Around 6.30 p.m. on May 22, Zohal Hamid, 27, was giving yet another live interview on her now famous charge of molestation by Royal Challengers Bangalore (RCB) player Luke Pomersbach. The incident acquired bizarre momentum, especially after her ‘fiance’ Sahil Peerzada, 33, was hit by Pomersbach and she turned out to be close to a defence agent. India Today was present at the plush farmhouse of her “rakhi” brother Abhishek Verma, an accused in the naval war room leak and under investigation for his suspected role in defence deals. Sahil made a dramatic entry while she was on camera. “How dare you speak to the media without my permission?” he asked. Zohal placated him and they then drove off in Verma’s Hyundai Sonata. Both she and Sahil then went incommunicado. Clearly, they had received instructions to go quiet. Some deal had been struck to cover up an intoxication-fuelled, unscripted drama that threatened to blow apart the nocturnal mix of sex and money that plays behind the televised scenes of IPL. Sahil and Zohal met their lawyer Rajneesh Chopra who had worked out a compromise with RCB owner Sidhartha Mallya, who had so charmingly described Zohal’s allegations against Pomerbasch as a “load of f…..g s..t” in a tweet. On May 22, Zohal agreed to withdraw her case against Pomersbach and drop the defamation threat against Mallya, who has not even deigned to remove the offending tweets from his account-another said “what this girl is doing is idiotic”. On May 23, though, he tweeted, “So glad all charges have been dropped and Luke can return Down Under a free man!”, followed by “Oh and btw, I know ppl can be cynical, so just so u know, the settlement wasn’t financial in any way!”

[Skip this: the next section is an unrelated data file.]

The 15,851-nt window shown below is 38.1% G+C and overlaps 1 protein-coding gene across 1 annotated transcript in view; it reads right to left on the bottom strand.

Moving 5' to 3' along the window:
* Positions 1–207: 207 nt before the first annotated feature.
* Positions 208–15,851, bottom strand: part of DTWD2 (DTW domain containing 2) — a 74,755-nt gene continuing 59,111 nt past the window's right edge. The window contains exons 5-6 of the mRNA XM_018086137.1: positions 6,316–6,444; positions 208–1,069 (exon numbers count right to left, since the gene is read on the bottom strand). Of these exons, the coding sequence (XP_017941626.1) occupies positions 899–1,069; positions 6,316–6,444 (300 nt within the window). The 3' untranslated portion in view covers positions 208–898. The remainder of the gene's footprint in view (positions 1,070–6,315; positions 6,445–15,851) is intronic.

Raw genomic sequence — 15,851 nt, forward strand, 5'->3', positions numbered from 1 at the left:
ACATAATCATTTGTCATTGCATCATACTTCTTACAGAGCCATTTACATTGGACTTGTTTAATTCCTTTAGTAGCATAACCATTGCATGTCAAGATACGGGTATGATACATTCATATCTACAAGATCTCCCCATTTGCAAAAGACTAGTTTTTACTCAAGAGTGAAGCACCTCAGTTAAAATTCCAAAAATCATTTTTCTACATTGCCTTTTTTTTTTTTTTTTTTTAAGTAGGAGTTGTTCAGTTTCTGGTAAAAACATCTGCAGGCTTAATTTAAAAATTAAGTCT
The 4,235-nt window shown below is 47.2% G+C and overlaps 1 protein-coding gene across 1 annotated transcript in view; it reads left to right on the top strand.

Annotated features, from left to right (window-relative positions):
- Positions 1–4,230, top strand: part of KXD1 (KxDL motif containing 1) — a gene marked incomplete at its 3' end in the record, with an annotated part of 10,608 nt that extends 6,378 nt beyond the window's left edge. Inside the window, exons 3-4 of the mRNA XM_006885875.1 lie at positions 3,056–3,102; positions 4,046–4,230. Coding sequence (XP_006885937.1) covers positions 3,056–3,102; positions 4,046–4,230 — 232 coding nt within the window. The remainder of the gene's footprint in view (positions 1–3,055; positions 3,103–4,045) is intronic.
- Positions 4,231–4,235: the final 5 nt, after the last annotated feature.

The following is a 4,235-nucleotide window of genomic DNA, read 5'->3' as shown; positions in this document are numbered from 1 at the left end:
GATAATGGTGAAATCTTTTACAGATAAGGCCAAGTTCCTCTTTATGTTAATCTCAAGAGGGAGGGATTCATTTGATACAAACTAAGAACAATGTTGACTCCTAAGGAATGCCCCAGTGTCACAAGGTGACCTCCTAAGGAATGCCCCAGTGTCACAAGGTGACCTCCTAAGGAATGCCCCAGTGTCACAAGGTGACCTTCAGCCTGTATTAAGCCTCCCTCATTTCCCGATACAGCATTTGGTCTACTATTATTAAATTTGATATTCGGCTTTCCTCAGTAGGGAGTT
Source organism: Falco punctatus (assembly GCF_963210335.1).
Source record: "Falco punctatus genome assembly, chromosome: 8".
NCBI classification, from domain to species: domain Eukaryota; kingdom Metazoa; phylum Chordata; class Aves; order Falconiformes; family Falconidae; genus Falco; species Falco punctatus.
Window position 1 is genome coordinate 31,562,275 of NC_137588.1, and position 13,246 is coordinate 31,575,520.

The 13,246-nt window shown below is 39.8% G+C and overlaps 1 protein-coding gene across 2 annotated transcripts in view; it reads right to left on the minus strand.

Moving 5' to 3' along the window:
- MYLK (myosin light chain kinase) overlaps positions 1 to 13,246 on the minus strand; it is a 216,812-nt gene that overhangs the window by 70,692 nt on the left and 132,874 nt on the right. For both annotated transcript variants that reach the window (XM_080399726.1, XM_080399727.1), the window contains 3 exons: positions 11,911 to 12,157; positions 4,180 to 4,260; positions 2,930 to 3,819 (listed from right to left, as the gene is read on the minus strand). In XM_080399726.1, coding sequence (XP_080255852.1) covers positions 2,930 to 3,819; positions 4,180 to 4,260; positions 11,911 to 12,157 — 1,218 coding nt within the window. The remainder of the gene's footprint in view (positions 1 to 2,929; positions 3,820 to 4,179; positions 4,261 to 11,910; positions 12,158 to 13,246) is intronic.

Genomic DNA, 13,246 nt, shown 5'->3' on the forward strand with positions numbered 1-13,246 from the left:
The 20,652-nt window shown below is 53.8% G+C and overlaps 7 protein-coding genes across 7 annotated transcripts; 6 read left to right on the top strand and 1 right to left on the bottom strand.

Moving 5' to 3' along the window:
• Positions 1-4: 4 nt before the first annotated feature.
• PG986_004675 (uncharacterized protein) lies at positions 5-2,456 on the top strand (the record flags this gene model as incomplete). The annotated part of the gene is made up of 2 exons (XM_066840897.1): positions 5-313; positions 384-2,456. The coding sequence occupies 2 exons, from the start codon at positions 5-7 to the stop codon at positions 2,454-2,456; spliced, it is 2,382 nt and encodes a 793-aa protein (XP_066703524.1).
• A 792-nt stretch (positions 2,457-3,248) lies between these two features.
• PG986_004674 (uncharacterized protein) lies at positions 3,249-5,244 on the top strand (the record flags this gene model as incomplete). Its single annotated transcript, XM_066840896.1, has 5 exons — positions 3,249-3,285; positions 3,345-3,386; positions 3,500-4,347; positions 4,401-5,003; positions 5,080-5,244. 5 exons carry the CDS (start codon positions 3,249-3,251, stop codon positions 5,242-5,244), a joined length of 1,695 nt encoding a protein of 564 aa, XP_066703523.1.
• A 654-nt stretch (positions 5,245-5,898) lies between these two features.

These shenanigans took TV cameras into the bedroom, the last thing IPL wanted as its oversold carnival becomes a sordid circus. The manufactured silence was designed to avoid some basic questions:

  • Why did Deccan Chargers book a Rs 20,000-a-day suite for Sahil at ITC Maurya?
  • What is Sahil’s connection, if any, with cricket and IPL?
  • What is Zohal’s real link with Sahil? She claims he is her “fiance”. Sahil is a trifle hesitant about the honour.
  • Why was Zohal sleeping in Sahil’s suite if she was not booked there?
  • Why were two men, Miraj and Moin, sleeping in Sahil’s room?
  • Why was RCB hosting an after-party despite an IPL ban on them in 2010?

The mystery became more mysterious with Verma’s involvement. His former New York-based business partner and lawyer C. Edmonds Allen claims that Zohal was an employee of Ganton Indian Private Limited, and that he recommended her for a visa to visit India on Verma’s request last year. Allen is the president of Ganton, which he claimed he set up to handle $205 million (Rs 1,127 crore) made by Verma through arms deals and lobbying for defence firms. Verma denies any link with Ganton and claims that Zohal too has nothing to do with Ganton. He says “my wife Anca Neacsu is best friends with Zohal” and recommended her for an Indian visa through Allen.

THE BOOKIE UNDERBELLY

Born in Afghanistan to an Afghan father and an Iranian mother, Zohal’s family migrated to US in the late 1980s. Now an American citizen, she works for a cosmetics company in New York as a sales manager. She did part of her schooling in India, where she picked up conversational though accented Hindi. She went to Rutgers University in New York. After watching her first IPL match on May 17, goes her story, she landed at the RCB party and in the room booked by Deccan Chargers at ITC Maurya. Every answer begs a further question.